Gottfried Wilhelm von Leibniz (1646–1716), philosopher and mathematician, born in Leipzig, died in Hannover, where most of his surviving manuscripts are kept. He was one of the founders of the important journal Acta Eruditorum (“Treatises of the Learned”) 1682. There he presented his theory of infinitesimals, differential calculus, in 1684.
Leibniz's differential calculus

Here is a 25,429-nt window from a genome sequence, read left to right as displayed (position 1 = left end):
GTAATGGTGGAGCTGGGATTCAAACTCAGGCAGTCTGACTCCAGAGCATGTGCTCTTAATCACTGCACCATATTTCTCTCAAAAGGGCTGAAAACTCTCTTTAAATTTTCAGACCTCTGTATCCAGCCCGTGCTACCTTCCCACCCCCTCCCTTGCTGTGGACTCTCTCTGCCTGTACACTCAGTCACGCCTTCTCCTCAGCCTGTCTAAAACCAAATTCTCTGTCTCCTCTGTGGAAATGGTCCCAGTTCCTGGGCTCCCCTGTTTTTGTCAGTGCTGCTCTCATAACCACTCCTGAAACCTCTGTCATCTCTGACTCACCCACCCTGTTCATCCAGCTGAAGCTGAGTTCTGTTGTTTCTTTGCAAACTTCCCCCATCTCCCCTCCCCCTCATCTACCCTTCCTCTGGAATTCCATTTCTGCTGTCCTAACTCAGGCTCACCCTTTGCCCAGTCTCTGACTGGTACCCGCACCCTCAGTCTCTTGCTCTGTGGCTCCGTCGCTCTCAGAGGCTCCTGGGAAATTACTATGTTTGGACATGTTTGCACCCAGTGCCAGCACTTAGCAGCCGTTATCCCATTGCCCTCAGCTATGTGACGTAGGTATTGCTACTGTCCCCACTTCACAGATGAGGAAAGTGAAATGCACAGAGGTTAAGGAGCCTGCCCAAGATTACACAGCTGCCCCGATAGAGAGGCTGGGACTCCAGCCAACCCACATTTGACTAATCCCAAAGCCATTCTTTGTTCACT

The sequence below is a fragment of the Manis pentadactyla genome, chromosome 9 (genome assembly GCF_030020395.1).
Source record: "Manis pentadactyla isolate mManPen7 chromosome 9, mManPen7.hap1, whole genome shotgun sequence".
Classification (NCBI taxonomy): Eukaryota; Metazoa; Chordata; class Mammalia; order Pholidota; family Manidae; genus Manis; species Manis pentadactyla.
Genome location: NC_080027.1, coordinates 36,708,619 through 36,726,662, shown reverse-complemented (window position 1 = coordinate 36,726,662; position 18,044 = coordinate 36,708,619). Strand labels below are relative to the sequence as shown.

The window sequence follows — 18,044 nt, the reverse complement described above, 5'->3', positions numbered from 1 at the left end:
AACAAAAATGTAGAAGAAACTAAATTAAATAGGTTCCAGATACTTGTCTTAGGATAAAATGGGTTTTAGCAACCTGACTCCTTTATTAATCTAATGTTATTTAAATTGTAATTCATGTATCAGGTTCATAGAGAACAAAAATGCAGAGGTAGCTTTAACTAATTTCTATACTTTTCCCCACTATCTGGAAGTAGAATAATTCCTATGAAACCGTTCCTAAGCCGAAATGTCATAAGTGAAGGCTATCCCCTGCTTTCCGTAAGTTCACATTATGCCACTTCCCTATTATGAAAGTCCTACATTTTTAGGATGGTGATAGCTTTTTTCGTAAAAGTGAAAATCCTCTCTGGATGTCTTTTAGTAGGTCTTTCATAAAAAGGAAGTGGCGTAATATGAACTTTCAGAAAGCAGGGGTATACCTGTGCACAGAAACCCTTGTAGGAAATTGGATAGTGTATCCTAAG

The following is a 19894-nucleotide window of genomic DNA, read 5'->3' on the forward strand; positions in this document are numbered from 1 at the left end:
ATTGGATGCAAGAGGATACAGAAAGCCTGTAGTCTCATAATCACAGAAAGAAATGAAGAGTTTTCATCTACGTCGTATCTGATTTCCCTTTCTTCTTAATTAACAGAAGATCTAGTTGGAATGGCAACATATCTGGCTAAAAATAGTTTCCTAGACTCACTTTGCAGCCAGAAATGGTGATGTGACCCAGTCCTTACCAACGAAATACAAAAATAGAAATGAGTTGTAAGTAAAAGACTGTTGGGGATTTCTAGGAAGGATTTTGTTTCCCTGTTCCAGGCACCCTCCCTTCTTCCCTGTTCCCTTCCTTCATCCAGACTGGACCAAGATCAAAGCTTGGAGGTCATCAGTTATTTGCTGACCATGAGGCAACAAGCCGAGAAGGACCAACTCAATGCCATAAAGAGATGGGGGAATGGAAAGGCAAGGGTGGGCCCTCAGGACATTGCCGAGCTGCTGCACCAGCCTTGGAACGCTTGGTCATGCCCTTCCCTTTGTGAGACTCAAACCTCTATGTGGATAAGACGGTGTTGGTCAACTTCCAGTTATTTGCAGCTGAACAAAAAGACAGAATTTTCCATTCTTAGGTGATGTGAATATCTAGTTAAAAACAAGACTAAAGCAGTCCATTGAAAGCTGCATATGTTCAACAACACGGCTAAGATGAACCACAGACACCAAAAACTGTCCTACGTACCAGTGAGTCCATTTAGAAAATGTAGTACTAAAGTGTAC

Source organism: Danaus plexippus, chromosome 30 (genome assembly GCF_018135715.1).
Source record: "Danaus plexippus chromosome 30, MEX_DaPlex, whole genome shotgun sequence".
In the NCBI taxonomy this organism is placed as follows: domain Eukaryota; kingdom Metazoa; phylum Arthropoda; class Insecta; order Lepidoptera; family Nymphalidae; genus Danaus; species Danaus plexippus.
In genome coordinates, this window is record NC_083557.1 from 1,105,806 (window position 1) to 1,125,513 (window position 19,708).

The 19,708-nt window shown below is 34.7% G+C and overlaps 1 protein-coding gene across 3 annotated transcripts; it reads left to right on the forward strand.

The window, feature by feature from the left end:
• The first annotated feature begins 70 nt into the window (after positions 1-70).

Leibniz regarded curves as they were. The differentials dx or dy are infinitely small changes in the values of the variables x and y.
Equalities that were puzzling were x + dx = x and y + dy = y. The equals sign apparently assumes a new meaning together with differentials.
Guillaume de l’Hospital's Analyse des Infiniment Petits (published in 1696) was the first textbook on differential calculus. The book's first illustration shows Ap = x, PM = pR = y, Pp = MR = dx and mR = dy. It was highly criticized. Can we really see something that is infinitely tiny?